Other than remodeling tools and equipment, we’d brought out a water cooler, a rocking chair, and a shotgun. My husband had grown up in the country and insisted we have a shotgun by the back door. 
I unzipped the case that held the shotgun, then loaded it. Walking back up the stairs, I sucked in some air and tried to regulate my breathing. Turning out all of the lights, I walked from room to room and looked out the windows, to see if he was still outside, or if a car had parked up the gravel road. Nothing.

 I sat down in the antique wooden rocking chair and rested the shotgun across my thighs.

I needed to get my head straight. But I kept thinking the stranger would return any second and rape and murder me. I rocked back and forth, trying to figure out how the man had gotten to our property on foot.

Eventually my heart rate and breathing slowed to normal. I sat in the dark and listened to the creaking of the rocking chair on the wooden floor. And then I heard it. Someone was trying to get in the back door.

I stood and walked toward the door, the loaded shotgun aimed, and waited for the door to open. I only knew he’d gotten the door open because of the sound, and the moonlight streaming in, and blasting his shadow on the floor.

The next light was the blast of the shotgun, as I fired and the intruder slammed back against the open door, then slumped to the ground.

I turned around to flip on the lights and grab my cell phone from my pocket. It wasn’t there. I looked around. Frantic. Afraid to look at the doorway. My phone sat on the floor. I picked it up and realized, it was almost midnight, and I had at least a dozen missed calls from Chet.

I dialed 911, then got up the nerve to look at the man slumped in the doorway.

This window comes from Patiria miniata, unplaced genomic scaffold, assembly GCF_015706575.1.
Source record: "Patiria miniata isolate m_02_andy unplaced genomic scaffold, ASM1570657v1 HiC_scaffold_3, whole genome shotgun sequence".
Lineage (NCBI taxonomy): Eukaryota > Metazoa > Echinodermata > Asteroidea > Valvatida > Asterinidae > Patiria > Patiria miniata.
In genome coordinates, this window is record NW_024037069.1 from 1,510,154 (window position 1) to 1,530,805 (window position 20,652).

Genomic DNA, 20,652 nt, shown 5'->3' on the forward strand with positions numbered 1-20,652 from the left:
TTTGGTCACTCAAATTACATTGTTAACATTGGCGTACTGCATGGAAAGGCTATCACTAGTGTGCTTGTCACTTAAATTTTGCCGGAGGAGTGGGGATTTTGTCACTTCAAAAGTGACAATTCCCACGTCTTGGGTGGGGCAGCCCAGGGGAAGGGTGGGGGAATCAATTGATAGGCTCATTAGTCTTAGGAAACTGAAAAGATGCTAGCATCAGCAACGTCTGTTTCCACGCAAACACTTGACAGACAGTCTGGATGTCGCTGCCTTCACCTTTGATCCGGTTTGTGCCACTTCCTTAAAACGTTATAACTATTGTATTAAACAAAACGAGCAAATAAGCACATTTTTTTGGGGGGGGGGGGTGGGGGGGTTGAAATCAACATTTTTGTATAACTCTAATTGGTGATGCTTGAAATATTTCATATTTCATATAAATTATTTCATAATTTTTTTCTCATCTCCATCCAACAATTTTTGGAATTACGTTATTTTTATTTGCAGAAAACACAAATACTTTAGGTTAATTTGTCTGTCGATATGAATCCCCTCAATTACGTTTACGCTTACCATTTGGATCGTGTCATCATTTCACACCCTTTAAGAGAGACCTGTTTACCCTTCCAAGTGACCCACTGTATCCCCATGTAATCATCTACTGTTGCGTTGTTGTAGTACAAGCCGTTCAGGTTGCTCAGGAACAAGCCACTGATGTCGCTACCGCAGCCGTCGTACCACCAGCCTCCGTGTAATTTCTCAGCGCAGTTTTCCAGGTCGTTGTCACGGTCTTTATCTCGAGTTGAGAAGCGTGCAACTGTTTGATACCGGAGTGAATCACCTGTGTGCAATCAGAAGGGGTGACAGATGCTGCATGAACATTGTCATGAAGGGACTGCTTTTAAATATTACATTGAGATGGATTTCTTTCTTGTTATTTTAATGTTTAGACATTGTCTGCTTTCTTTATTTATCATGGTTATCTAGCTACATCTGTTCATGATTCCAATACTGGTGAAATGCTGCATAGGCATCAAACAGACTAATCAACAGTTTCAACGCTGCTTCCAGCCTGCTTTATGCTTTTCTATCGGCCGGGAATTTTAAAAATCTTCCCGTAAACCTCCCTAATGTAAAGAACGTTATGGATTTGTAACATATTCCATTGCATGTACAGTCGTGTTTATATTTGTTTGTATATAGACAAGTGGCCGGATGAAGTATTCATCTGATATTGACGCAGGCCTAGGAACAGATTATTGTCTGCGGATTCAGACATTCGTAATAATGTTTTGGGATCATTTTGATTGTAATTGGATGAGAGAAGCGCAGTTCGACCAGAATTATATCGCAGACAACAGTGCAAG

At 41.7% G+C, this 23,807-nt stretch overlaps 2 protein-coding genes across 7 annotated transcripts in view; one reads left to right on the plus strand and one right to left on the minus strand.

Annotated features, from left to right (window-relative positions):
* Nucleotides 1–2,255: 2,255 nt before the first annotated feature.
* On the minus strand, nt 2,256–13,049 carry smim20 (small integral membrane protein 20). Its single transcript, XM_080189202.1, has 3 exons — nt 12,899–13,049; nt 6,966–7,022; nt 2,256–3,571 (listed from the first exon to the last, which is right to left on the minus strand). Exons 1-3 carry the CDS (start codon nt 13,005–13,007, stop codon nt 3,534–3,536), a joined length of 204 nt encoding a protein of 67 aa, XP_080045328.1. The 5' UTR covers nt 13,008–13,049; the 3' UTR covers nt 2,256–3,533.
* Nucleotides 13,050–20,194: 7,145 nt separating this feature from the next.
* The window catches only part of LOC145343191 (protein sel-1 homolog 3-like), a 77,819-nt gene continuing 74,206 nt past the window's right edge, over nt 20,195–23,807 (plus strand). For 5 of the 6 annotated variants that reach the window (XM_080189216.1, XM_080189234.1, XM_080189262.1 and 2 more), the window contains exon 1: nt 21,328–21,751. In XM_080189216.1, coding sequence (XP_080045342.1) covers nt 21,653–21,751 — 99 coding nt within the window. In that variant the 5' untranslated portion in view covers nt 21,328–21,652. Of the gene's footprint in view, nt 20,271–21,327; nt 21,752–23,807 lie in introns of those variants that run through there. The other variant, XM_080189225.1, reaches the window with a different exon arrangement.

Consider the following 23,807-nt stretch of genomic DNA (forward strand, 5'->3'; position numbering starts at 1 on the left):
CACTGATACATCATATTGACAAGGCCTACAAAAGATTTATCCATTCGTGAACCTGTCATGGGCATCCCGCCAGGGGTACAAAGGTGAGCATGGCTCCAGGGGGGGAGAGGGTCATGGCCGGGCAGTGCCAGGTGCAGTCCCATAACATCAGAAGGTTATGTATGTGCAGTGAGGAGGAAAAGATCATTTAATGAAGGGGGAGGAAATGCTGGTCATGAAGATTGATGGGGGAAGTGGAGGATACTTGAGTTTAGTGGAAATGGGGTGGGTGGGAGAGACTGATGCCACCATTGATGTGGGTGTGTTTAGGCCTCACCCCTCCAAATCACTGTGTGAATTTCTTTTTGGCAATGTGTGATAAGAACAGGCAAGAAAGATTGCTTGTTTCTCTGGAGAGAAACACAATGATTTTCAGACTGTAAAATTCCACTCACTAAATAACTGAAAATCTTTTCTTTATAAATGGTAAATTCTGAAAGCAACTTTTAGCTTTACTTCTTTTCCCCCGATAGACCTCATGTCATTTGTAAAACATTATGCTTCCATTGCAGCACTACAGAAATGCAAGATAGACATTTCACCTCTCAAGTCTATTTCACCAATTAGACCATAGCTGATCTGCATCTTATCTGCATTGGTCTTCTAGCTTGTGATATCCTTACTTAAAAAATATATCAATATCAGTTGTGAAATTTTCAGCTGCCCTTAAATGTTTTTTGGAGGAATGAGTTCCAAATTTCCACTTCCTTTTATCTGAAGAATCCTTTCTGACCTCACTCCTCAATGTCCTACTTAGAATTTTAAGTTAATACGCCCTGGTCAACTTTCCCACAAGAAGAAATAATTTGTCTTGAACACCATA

I gasped. “Oh. My. God.”

There in the doorway lay Chet, his chest blown apart, and blood splattered all over him, and across the walls.

As I sat in the investigation room at the police station, I told this story for the third time.

“And you never heard your phone ring?”

“Like I told the officer at the house, and the other detective,” I said between sobs, “the only thing I heard was the rocking chair creaking and the person trying to get in the back door.”

“I just need to get my notes straight,” he said reassuring me.

Yeah, believe me, I knew the story like the back of my hand. I’d rehearsed it for a month. No way was I going to get tripped up on the details.

Jamie Lee Scott is the USA Today bestselling author of the Gotcha Detective Agency Mysteries, and a produced screenwriter.

Her short film, No One Knows,  made its television debut in January 2015 on DirecTV, where it was voted Editor's Choice on ShortsHD.

She lives on a farm with her family, 2 dogs, 2 cats, and 3 horses.

When she's not writing or reading, she's riding horses and competing at barrel races.

Check out her website at

Carole Oldroyd - 10/22/2016 11:34 AM
WHOA. That was seriously demented. In the most excellent kind of way! :-)
Shane P Carr - 10/22/2016 1:39 PM
Quick, Brilliant, and Brutal! Loved it!!
joey - 10/22/2016 8:18 PM
Oh my! Great twist!
Jordan - 10/22/2016 11:50 PM
Oh wow, that was great!! Thank you, Jamie!